Jupiter is positive on transport-ation favouring stocks in the bus and rail sub sectors due to their...
Jupiter is positive on transport-ation favouring stocks in the bus and rail sub sectors due to their relatively attractive valuations.
Kenneth Warnock, manager of the Jupiter Enhanced Income investment trust, says: "Due to low ratings, predictable earning streams and the consolidation that is happening, the transport sector is our main area of focus."
Jupiter holds First Group and Arriva, because Warnock considers them relatively cheap with well-respected management, good franchises and increasing M&A activity. He believes the Government's initiative to increase the use of public transport will have a positive long-term effect but will not lead to anything exciting.
Jupiter does not favour Stagecoach as it has suffered from severe profit downgrades, experienced a problematic acquisition of Coach USA and has issues within its management. Warnock is equally dismissive of Railtrack, stating that it is highly unpredictable due to large construction projects, which are uncertain.
Mark Barnett, UK fund manager at Perpetual, disagrees. He believes a recent report by the rail regulator indicates a willingness to allow for returns on investment. Once this happens, Barnett sees Railtrack as the ideal candidate for the proposed Government rail network.
Jupiter and Perpetual both like and hold a number of port operators, such as AB Ports and Mersey Docks and Harbour. Warnock is attracted to these because he says they have a stable revenue stream and are protected from competition. There is also speculation of port takeovers from financial buyers. There is a pull towards logistic companies, such as Christian Salveson and TDG, as they are also involved in a fair amount of M&A activity, he says.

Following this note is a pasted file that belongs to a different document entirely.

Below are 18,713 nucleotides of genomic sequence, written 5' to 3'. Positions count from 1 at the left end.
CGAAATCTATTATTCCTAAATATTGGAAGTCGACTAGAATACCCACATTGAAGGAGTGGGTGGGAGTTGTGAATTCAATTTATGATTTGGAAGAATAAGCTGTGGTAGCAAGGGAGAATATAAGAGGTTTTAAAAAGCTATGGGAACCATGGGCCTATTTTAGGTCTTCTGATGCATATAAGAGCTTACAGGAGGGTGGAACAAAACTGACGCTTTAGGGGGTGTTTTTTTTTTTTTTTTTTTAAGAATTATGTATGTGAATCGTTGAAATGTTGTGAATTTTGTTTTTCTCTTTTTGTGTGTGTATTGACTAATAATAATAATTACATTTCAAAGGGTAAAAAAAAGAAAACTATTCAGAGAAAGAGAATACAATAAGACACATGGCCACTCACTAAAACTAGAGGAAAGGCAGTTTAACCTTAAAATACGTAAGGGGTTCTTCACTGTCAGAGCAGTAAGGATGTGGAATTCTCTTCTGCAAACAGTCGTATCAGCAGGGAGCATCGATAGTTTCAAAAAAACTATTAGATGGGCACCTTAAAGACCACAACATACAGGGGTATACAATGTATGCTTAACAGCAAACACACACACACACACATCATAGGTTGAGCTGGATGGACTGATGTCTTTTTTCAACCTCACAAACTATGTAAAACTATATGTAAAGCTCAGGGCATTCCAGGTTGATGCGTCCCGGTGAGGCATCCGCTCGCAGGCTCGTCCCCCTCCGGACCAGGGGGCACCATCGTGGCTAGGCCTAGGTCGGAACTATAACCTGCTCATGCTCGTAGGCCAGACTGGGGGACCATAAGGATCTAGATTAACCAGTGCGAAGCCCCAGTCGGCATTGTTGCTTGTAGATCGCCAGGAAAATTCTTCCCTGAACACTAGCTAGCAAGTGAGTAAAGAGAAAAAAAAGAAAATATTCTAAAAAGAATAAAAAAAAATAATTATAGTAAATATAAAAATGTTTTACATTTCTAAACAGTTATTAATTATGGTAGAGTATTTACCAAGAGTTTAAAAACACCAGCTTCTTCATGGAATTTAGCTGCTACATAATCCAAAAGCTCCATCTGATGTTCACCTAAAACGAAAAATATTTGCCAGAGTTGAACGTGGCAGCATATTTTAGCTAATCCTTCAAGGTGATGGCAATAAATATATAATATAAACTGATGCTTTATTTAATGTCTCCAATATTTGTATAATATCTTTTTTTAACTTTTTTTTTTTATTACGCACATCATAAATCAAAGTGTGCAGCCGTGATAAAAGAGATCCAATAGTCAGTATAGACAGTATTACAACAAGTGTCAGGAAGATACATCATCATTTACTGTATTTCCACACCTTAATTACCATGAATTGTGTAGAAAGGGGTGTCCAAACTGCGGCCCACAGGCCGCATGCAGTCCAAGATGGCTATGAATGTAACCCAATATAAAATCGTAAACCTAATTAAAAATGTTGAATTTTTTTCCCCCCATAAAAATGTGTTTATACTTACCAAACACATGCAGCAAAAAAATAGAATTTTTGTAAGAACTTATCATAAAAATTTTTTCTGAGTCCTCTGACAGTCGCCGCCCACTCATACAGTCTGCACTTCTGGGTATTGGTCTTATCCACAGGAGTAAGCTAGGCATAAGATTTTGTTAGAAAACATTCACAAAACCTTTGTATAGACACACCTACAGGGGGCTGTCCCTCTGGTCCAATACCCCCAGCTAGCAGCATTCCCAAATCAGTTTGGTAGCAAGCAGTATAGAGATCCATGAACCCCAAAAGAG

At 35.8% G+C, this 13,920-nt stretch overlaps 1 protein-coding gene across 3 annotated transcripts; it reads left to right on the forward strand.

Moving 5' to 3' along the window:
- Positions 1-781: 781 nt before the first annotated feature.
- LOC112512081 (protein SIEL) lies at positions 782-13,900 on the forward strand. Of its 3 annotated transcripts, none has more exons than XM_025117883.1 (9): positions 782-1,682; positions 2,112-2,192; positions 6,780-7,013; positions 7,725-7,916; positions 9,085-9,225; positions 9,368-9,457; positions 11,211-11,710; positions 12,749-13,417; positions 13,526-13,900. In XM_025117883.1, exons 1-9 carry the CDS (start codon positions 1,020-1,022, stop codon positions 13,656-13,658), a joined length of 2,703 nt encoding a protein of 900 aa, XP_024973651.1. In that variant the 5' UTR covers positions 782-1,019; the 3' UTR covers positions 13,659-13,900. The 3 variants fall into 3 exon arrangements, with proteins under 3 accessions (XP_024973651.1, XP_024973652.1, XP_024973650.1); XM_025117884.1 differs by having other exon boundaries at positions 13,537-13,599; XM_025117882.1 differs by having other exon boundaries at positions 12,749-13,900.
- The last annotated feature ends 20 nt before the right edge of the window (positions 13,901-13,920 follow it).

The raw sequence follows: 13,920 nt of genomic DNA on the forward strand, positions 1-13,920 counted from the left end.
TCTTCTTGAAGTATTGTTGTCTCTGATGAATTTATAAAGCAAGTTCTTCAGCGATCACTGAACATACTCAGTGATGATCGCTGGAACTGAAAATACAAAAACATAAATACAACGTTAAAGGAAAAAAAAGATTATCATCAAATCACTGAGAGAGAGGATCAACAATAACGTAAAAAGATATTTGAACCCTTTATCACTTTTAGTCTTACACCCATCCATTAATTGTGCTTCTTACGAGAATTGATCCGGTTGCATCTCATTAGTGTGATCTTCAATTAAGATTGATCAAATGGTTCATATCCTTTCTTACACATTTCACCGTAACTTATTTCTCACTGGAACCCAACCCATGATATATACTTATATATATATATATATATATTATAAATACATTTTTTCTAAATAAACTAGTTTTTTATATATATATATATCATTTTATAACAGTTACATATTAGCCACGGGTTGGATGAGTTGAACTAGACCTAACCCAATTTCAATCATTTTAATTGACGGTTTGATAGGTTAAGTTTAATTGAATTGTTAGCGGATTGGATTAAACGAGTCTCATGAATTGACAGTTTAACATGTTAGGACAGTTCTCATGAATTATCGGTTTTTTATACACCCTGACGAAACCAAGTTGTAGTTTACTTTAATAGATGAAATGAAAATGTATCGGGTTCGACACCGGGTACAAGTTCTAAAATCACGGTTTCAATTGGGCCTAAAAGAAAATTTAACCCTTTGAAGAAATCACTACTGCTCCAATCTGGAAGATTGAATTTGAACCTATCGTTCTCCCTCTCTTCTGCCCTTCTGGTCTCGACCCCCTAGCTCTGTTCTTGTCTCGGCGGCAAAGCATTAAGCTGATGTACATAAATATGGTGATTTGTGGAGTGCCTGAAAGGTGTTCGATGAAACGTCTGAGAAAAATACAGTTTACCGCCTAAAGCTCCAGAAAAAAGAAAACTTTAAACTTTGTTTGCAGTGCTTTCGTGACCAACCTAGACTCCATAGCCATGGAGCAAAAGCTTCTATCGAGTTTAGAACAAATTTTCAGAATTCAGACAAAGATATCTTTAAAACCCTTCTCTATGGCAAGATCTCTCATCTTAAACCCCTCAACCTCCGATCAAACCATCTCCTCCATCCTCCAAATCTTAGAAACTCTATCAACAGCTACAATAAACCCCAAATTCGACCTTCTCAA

Warnock adds: "As Europe deregulates there are a number of pan-European logistic groups being driven by e-commerce. Additionally, as companies realise that delivery is a non-core activity, there is a trend towards outsourcing, and companies are turning to specialists."
Mike Felton, director of pan-European Equities at Royal & SunAlliance, feels there is no strong sector leadership in the market as a whole and that opportunity lies in stockpicking.
Felton thinks the sector is difficult to view due to its heterogeneous nature. But since the technology correction in March there is an attraction to defensive stocks, such as airport authority BAA, which is tied into a long-term growth industry. He notes that bus companies have had a decent bounce and are still relatively cheap, but also points out that the growth outlook is not that exciting. He adds: "Due to the Government's determination to up the use of public transport, investment may increase and benefit the bus companies. It is not going to make a huge difference but it will be helpful at the margin."
Felton also favours stocks such as Exel, the result of a merger between Ocean and NSC. He regards it as a "good quality, well managed company in a fast growing market". Royal & SunAlliance is cutting back its large position in Arriva, the bus operator, and feels positive on BAA for its defensive merit.
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